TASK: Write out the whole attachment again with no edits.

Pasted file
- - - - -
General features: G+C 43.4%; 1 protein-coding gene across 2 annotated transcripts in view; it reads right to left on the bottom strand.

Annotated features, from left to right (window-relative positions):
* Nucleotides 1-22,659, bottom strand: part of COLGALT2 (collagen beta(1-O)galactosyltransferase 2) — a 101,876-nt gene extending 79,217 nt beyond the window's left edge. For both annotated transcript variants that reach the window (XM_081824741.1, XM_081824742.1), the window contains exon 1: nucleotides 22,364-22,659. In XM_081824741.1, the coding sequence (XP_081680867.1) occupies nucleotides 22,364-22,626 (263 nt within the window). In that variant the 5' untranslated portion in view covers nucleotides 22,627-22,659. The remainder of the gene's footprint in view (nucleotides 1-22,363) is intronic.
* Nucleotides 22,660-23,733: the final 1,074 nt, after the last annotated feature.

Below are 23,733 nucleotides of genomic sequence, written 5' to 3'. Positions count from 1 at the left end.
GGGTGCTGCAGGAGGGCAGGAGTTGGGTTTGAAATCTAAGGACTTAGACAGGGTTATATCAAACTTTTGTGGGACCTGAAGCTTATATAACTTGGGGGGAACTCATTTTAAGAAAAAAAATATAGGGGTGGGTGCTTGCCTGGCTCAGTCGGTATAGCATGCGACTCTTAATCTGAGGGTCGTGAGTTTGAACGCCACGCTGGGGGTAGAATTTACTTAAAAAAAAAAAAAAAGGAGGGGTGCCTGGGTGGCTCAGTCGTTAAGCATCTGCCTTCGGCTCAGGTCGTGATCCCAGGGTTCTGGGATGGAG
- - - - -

General features: G+C 43.4%; 1 protein-coding gene across 2 annotated transcripts in view; it reads right to left on the bottom strand.

Annotated features, from left to right (window-relative positions):
* Nucleotides 1-22,659, bottom strand: part of COLGALT2 (collagen beta(1-O)galactosyltransferase 2) — a 101,876-nt gene extending 79,217 nt beyond the window's left edge. For both annotated transcript variants that reach the window (XM_081824741.1, XM_081824742.1), the window contains exon 1: nucleotides 22,364-22,659. In XM_081824741.1, the coding sequence (XP_081680867.1) occupies nucleotides 22,364-22,626 (263 nt within the window). In that variant the 5' untranslated portion in view covers nucleotides 22,627-22,659. The remainder of the gene's footprint in view (nucleotides 1-22,363) is intronic.
* Nucleotides 22,660-23,733: the final 1,074 nt, after the last annotated feature.

Below are 23,733 nucleotides of genomic sequence, written 5' to 3'. Positions count from 1 at the left end.
GGGTGCTGCAGGAGGGCAGGAGTTGGGTTTGAAATCTAAGGACTTAGACAGGGTTATATCAAACTTTTGTGGGACCTGAAGCTTATATAACTTGGGGGGAACTCATTTTAAGAAAAAAAATATAGGGGTGGGTGCTTGCCTGGCTCAGTCGGTATAGCATGCGACTCTTAATCTGAGGGTCGTGAGTTTGAACGCCACGCTGGGGGTAGAATTTACTTAAAAAAAAAAAAAAAGGAGGGGTGCCTGGGTGGCTCAGTCGTTAAGCATCTGCCTTCGGCTCAGGTCGTGATCCCAGGGTTCTGGGATGGAG